Drought prompts real growth in fake backyard grass

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by JIM DOUGLAS

Bio | Email | Follow: @wfaajdouglas

WFAA

Posted on August 24, 2011 at 6:22 PM

Updated Monday, Nov 25 at 1:13 PM

Poll:
If you could afford it, would you consider replacing your lawn with artificial turf?

DALLAS — What a difference a drought makes.

Even upscale homeowners are now embracing the once unthinkable notion of fake grass.

"My husband suggested it. I said, 'Absolutely not! I don't want a putting green,'" recalled Leslie Adkins. "I don't want plastic in my yard. Forget it!"

That was before Adkins saw the latest in artificial turf. This is not your granddad's Bermuda.

Adkins has a showplace backyard in Arlington's Interlochen neighborhood. She says it used to be a perpetual mess, so she tried artificial turf.

"It's so maintenance-free," Adkins said. "Environmentally-friendly. It's saving water. It's really wonderful."

She was so happy with the turf installed last year that she bought more this year.

While this summer has hammered traditional landscaping, artificial turf installers suddenly find themselves very popular.

"We're starting to get a lot more phone calls now," said landscape architect Richard Barnor of ForeverLawn.

He said the new turf is made of recycled materials that drain instantly and are perfect for pets.

Synthetic Grass Pros of Lewisville have added an extra crew to keep up with demand. They just finished their biggest residential job ever, covering the front and back lawns at an expensive home in the town of Parker.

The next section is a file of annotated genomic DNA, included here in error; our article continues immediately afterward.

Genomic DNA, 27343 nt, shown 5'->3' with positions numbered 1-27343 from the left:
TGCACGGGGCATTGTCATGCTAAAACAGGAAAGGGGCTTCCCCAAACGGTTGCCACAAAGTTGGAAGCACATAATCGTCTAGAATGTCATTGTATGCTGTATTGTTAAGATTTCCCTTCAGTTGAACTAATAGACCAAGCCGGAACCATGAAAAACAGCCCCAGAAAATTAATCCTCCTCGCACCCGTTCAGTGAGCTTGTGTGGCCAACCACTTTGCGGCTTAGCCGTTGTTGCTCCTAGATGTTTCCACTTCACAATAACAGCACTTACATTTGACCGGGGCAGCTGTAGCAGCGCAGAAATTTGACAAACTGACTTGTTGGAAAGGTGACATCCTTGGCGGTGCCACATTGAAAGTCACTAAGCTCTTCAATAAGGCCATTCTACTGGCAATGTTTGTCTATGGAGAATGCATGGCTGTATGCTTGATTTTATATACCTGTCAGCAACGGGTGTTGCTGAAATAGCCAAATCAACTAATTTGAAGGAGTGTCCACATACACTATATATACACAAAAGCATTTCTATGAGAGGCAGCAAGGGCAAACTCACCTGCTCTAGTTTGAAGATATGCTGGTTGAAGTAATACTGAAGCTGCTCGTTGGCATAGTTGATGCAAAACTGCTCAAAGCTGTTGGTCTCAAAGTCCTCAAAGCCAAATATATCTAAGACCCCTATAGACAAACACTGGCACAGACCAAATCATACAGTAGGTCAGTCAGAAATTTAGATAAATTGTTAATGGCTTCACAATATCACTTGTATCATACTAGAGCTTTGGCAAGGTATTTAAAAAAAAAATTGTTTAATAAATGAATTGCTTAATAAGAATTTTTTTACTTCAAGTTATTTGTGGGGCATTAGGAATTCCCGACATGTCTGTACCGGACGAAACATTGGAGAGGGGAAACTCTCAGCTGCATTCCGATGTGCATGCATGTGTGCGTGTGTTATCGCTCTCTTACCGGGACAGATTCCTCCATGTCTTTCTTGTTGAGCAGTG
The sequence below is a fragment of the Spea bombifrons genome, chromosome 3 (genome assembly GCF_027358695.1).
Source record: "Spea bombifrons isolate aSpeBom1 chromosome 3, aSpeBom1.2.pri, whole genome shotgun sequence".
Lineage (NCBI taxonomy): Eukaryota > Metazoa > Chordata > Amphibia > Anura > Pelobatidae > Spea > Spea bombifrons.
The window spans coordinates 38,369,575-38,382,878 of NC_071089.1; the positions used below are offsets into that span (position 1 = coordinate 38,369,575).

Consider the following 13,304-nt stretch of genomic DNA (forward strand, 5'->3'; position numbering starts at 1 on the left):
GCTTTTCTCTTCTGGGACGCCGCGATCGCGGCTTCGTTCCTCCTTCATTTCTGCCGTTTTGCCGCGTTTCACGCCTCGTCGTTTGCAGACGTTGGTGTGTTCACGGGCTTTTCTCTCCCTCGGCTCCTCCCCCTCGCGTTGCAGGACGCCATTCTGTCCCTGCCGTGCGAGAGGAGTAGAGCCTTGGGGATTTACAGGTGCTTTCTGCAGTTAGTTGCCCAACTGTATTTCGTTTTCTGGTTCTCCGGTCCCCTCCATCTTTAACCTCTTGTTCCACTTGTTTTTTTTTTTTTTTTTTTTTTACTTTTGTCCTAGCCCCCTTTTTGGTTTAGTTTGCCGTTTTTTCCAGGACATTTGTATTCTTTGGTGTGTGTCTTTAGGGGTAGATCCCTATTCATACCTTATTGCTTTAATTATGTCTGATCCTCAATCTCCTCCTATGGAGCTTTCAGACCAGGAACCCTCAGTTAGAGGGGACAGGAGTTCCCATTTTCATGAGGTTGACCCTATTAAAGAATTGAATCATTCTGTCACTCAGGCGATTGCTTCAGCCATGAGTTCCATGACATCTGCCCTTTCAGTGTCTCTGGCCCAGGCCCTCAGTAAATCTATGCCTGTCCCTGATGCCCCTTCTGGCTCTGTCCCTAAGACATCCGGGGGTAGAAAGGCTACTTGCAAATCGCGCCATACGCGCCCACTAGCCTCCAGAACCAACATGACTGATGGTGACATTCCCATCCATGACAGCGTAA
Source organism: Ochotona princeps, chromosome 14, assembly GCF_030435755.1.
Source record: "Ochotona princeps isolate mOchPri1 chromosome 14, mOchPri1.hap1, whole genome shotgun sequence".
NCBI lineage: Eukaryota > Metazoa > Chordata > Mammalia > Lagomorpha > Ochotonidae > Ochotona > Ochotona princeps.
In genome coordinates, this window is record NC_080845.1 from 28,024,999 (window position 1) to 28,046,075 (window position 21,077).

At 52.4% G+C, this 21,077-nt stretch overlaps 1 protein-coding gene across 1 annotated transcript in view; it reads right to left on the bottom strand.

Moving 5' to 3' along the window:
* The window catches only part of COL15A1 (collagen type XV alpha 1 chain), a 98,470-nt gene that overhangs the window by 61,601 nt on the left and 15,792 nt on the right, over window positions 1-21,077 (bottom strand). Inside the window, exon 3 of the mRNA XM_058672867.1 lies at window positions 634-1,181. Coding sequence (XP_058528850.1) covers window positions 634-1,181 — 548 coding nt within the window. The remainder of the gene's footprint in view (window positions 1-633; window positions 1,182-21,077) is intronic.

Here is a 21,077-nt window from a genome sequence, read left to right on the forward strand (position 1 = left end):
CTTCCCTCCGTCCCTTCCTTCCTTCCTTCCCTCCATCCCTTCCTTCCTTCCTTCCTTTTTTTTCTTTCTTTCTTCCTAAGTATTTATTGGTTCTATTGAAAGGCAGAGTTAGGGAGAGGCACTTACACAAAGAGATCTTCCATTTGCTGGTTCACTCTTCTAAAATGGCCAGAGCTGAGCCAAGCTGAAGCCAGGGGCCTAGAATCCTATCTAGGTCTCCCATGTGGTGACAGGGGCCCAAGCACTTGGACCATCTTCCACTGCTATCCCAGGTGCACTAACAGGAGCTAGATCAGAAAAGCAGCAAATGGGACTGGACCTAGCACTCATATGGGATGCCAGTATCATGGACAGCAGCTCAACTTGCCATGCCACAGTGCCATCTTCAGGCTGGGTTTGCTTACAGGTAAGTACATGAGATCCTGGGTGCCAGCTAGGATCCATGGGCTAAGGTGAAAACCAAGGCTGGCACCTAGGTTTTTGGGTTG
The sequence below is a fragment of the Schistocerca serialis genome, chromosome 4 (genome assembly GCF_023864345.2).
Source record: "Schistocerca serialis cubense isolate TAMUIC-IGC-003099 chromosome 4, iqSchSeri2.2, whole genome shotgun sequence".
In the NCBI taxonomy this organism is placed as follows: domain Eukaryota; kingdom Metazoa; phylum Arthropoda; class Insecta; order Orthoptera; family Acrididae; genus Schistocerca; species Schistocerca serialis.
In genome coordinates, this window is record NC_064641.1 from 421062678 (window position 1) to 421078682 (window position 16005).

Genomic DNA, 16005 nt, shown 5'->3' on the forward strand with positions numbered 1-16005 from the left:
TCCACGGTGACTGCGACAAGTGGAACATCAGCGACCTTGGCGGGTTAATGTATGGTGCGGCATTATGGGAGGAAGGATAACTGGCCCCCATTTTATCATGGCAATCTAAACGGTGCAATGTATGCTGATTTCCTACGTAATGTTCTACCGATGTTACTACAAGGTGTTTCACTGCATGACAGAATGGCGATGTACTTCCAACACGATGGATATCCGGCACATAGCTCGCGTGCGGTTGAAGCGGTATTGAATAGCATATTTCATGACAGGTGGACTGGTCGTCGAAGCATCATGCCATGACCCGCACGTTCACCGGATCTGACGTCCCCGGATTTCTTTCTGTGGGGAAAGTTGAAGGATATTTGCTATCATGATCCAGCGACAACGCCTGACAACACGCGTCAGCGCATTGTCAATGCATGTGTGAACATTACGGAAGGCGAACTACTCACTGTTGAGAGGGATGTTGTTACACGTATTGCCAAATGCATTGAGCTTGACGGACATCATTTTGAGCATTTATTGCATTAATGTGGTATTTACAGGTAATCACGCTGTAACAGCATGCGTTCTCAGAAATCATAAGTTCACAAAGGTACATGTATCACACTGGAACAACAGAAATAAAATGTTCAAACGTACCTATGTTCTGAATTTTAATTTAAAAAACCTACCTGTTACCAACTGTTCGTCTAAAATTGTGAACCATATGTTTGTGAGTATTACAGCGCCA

Some home owners associations still don't allow it.

"They still think it's the old AstroTurf," said installer Bill Dvorak.

Hardly. Top of the line realism can cost about $12 per foot installed, but maintenance is zero.

"This pays for itself within the first three to four years," Barnor said. "And our guarantee is good for eight  years. And the grass will last 12 to 15 years."

Some experts say it can last up to 20 years.

Although it can be expensive, her faux lawn is saving Leslie Adkins money. Parts of her yard had to be re-sodded four times in the last nine years because of drainage and shade issues.

Now it's lush, bug-free, maintenance-free, and drains perfectly.

"People don't realize it's turf," Adkins said. "They come in and say, 'What do you fertilize with? It's so green.'  And I say, 'I don't even water it.'"

She says her neighbors are now considering the same option as they struggle to save their lawns in the face of tighter water restrictions.

E-mail jdouglas@wfaa.com

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